Holiday travelers embrace hometown charms

Updated: Apr 11, 2022 China Daily Print
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Residents of Nanning, Guangxi Zhuang autonomous region, go camping on the riverside during the Tomb Sweeping Day holiday earlier this month. [Photo by Zhou Hua/Xinhua]

Country experiences a drop in domestic tourist trips amid new spate of COVID-19 outbreaks

Going camping somewhere close to home and visiting parks or suburbs to appreciate the spring blossoms were among the favorite leisure activities for people during the recent Tomb Sweeping Day holiday, which saw a year-on-year decline in domestic travel amid a COVID-19 resurgence in parts of the country.

According to the Ministry of Culture and Tourism, 75.42 million domestic tourist trips were made during the three-day break starting on April 3, down 26.2 percent year-on-year. The revenue generated fell by 30.9 percent compared to the same period of 2021 to 18.78 billion yuan ($2.95 billion).

Holidaymakers preferred destinations close to home, with 94.9 percent of them traveling within their home provinces, according to the ministry.

Outings to scenic destinations, camping in parks and outdoor sports were popular choices. According to Tongcheng-eLong online travel agency, during the holiday searches for the Qingcheng Mountain scenic area, which is more than 60 kilometers away from downtown Chengdu, soared by 284 percent compared with the same period last month.

Searches for the Beijing WTown resort, which is in the capital's suburban Miyun district, surged by 268 percent, reported.

Camping has seen increasing popularity in China in recent years. Figures from Tongcheng-eLong showed that during the holiday, camping-related searches grew by 98 percent compared with the same period last month, according to a report by China Securities Journal.

Rural tourism staged a strong recovery during the break, when online travel agency Qunar recorded a nearly 60 percent year-on-year increase in bookings for rural hotels and homestays, the report said.

"Even though we are the biggest hotel in the village, we barely had any vacancies on April 3 (the first day of the holiday)," the owner of a hotel in Zhenzhuquan village, Beijing, told China Securities Journal.

Xie Xiaoqing, a senior researcher at a research institute affiliated with online travel agency Ctrip, told China Securities Journal that the marked rise in rural tourism boosted the popularity of rural camping, outdoor activities and other industries, which would contribute to the development of suburban tourism.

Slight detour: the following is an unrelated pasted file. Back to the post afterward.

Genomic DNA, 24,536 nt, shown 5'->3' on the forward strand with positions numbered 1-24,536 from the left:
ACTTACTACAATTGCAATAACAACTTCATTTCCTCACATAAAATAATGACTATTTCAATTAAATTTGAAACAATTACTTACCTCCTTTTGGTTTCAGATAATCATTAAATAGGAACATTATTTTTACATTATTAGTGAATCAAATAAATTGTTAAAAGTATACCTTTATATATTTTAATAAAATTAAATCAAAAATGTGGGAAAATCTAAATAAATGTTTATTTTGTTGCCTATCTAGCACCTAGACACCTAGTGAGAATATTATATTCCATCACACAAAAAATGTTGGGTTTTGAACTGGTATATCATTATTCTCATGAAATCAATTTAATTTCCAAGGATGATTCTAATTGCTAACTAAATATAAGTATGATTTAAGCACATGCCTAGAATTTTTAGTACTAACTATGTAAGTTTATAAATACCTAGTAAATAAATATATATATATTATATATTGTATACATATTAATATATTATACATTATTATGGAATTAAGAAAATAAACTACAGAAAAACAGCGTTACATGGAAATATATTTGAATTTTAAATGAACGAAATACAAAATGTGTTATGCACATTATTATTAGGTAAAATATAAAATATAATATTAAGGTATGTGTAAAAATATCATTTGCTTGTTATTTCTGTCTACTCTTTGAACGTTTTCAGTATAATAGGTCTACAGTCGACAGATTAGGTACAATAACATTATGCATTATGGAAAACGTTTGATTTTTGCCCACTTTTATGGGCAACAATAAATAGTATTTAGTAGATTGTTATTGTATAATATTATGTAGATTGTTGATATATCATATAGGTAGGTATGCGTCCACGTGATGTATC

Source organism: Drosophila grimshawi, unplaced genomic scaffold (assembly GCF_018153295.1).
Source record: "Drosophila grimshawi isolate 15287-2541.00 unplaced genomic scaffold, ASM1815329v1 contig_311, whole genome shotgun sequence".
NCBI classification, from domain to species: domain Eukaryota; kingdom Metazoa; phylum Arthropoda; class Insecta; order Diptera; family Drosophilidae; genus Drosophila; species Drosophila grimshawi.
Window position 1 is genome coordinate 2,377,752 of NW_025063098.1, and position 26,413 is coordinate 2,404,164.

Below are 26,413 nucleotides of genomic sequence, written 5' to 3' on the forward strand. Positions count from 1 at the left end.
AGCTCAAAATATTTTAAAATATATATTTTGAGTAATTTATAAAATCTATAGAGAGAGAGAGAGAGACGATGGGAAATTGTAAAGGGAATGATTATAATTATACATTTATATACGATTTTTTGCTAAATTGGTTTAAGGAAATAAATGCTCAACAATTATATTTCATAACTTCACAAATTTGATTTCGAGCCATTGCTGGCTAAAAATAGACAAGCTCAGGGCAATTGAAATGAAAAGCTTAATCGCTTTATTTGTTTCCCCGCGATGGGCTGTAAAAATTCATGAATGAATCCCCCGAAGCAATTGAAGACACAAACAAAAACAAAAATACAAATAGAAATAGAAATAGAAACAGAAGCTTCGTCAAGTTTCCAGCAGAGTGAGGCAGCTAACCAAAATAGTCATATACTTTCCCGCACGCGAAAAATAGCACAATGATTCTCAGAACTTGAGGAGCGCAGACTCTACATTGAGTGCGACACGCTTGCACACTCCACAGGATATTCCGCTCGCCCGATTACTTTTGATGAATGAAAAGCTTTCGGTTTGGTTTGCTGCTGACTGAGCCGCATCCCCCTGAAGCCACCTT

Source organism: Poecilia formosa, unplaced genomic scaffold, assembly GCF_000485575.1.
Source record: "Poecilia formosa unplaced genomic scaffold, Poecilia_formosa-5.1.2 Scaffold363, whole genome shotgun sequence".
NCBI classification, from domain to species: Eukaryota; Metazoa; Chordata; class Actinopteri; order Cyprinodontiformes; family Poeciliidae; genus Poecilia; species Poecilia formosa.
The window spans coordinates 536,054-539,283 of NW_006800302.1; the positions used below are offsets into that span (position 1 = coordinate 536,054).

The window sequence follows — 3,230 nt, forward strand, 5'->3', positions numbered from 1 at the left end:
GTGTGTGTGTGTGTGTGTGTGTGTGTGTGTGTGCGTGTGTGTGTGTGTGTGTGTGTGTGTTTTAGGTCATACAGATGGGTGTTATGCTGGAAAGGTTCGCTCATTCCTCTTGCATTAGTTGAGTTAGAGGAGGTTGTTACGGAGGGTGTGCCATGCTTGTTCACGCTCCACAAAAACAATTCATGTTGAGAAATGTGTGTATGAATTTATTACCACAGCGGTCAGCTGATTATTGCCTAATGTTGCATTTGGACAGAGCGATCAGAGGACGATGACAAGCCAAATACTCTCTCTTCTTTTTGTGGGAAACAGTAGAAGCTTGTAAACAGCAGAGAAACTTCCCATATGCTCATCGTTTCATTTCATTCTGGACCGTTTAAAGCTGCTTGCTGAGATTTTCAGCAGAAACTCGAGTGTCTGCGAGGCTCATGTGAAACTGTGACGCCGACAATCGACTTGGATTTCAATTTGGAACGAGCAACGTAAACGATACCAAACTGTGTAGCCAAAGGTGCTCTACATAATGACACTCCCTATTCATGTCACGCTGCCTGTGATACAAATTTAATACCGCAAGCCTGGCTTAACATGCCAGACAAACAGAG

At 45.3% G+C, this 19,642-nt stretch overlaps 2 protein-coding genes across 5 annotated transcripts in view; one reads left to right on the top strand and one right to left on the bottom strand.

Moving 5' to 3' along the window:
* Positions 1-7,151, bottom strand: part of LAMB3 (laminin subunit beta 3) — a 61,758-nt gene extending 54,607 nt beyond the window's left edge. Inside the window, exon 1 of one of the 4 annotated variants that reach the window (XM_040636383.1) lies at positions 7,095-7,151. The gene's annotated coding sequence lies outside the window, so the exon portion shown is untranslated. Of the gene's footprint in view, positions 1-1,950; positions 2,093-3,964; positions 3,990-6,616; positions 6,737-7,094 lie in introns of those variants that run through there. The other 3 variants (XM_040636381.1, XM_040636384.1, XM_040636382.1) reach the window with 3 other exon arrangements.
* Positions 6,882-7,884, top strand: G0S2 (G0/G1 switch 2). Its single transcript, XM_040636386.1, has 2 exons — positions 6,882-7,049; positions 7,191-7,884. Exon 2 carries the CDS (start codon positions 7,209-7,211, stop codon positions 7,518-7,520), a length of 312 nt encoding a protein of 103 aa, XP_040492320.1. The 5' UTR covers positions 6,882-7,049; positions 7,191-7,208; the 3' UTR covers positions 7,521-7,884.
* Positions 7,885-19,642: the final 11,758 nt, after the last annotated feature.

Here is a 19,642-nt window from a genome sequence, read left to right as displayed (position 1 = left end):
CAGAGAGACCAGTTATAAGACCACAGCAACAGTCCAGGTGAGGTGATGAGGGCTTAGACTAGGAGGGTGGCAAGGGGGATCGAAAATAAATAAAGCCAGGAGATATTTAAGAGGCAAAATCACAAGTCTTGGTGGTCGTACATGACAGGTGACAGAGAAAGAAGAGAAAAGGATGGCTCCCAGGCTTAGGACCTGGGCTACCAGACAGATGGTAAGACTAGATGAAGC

Destinations in the country's western regions, which were less affected by the recent COVID-19 outbreaks, delivered better performances this year, Shenzhen Economic Daily reported.

Leisure travel in regions where COVID-19 had come under control before the holiday rebounded over the three days. For instance, Ctrip recorded a 718 percent week-on-week jump in bookings by users based in Shenzhen, Guangdong province, during the week of March 21-27, Shenzhen Economic Daily reported.

For those cooped up at home during the holiday, technology-assisted virtual travel became an alternative.

The Slender West Lake scenic area in Yangzhou, Jiangsu province, invited netizens to enjoy its views through live broadcasts.

On March 29, the Nanjing City Museum in Jiangsu made available audio commentaries for its award-winning city history exhibition on its WeChat account, which takes the listener through the past 6,000 years of the city in 82 minutes, at the cost of 10 yuan.

"It's great because you get to save the audio files for later," Li Lei, a visitor who had tried out the new feature, told the museum staff. "With in-person commentaries, you will probably forget what the curator said later on. With this, you can have a second listen or share them with your children or family."

Xie with Ctrip told Shenzhen Economic Daily that the strong performances of the western regions, the rebound of Shenzhen tourism, and the popularity of staycations and virtual travel demonstrated that the demand for leisure travel will not disappear-it only temporarily accumulates or takes on a different form.

As vacationers' preferences become more refined and complicated, it's all the more necessary for tourism businesses to shift their development models from being resource-driven to innovation-driven, Xie noted.

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